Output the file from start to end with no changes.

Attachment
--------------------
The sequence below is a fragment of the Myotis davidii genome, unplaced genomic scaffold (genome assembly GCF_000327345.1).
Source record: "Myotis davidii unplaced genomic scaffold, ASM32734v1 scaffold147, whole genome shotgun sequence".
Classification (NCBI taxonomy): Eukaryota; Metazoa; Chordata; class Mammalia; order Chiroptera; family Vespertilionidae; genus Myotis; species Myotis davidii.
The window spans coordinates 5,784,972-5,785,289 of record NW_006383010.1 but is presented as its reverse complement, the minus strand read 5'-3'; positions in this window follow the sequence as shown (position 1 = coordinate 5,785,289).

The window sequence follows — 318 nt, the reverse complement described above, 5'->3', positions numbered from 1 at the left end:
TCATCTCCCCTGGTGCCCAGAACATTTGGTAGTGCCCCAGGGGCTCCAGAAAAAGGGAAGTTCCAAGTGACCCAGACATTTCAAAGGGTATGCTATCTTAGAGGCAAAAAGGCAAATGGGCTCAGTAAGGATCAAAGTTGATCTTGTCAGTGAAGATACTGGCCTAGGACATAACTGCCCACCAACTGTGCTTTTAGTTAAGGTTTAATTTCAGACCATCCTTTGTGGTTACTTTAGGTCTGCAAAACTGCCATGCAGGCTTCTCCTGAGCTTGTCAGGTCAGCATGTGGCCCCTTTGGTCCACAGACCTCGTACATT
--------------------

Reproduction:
The sequence below is a fragment of the Myotis davidii genome, unplaced genomic scaffold (genome assembly GCF_000327345.1).
Source record: "Myotis davidii unplaced genomic scaffold, ASM32734v1 scaffold147, whole genome shotgun sequence".
Classification (NCBI taxonomy): Eukaryota; Metazoa; Chordata; class Mammalia; order Chiroptera; family Vespertilionidae; genus Myotis; species Myotis davidii.
The window spans coordinates 5,784,972-5,785,289 of record NW_006383010.1 but is presented as its reverse complement, the minus strand read 5'-3'; positions in this window follow the sequence as shown (position 1 = coordinate 5,785,289).

The window sequence follows — 318 nt, the reverse complement described above, 5'->3', positions numbered from 1 at the left end:
TCATCTCCCCTGGTGCCCAGAACATTTGGTAGTGCCCCAGGGGCTCCAGAAAAAGGGAAGTTCCAAGTGACCCAGACATTTCAAAGGGTATGCTATCTTAGAGGCAAAAAGGCAAATGGGCTCAGTAAGGATCAAAGTTGATCTTGTCAGTGAAGATACTGGCCTAGGACATAACTGCCCACCAACTGTGCTTTTAGTTAAGGTTTAATTTCAGACCATCCTTTGTGGTTACTTTAGGTCTGCAAAACTGCCATGCAGGCTTCTCCTGAGCTTGTCAGGTCAGCATGTGGCCCCTTTGGTCCACAGACCTCGTACATT